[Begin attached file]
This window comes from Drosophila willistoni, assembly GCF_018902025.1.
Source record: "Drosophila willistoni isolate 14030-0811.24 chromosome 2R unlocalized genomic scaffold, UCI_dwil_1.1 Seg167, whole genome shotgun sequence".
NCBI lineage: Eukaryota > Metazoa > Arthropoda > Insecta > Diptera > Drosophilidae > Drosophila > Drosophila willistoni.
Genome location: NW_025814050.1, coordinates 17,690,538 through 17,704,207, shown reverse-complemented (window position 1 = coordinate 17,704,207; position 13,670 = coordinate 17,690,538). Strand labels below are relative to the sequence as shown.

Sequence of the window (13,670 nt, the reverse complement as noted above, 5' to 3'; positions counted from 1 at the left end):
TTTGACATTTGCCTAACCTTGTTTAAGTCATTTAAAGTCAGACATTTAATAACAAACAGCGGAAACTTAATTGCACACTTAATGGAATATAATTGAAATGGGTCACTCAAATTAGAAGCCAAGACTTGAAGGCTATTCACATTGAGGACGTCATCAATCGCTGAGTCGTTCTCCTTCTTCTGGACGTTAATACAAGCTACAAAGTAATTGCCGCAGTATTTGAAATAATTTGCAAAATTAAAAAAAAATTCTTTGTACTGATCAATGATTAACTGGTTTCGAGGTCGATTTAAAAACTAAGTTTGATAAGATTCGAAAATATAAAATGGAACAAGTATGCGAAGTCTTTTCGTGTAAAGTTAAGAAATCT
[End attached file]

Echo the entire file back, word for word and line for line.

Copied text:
This window comes from Drosophila willistoni, assembly GCF_018902025.1.
Source record: "Drosophila willistoni isolate 14030-0811.24 chromosome 2R unlocalized genomic scaffold, UCI_dwil_1.1 Seg167, whole genome shotgun sequence".
NCBI lineage: Eukaryota > Metazoa > Arthropoda > Insecta > Diptera > Drosophilidae > Drosophila > Drosophila willistoni.
Genome location: NW_025814050.1, coordinates 17,690,538 through 17,704,207, shown reverse-complemented (window position 1 = coordinate 17,704,207; position 13,670 = coordinate 17,690,538). Strand labels below are relative to the sequence as shown.

Sequence of the window (13,670 nt, the reverse complement as noted above, 5' to 3'; positions counted from 1 at the left end):
TTTGACATTTGCCTAACCTTGTTTAAGTCATTTAAAGTCAGACATTTAATAACAAACAGCGGAAACTTAATTGCACACTTAATGGAATATAATTGAAATGGGTCACTCAAATTAGAAGCCAAGACTTGAAGGCTATTCACATTGAGGACGTCATCAATCGCTGAGTCGTTCTCCTTCTTCTGGACGTTAATACAAGCTACAAAGTAATTGCCGCAGTATTTGAAATAATTTGCAAAATTAAAAAAAAATTCTTTGTACTGATCAATGATTAACTGGTTTCGAGGTCGATTTAAAAACTAAGTTTGATAAGATTCGAAAATATAAAATGGAACAAGTATGCGAAGTCTTTTCGTGTAAAGTTAAGAAATCT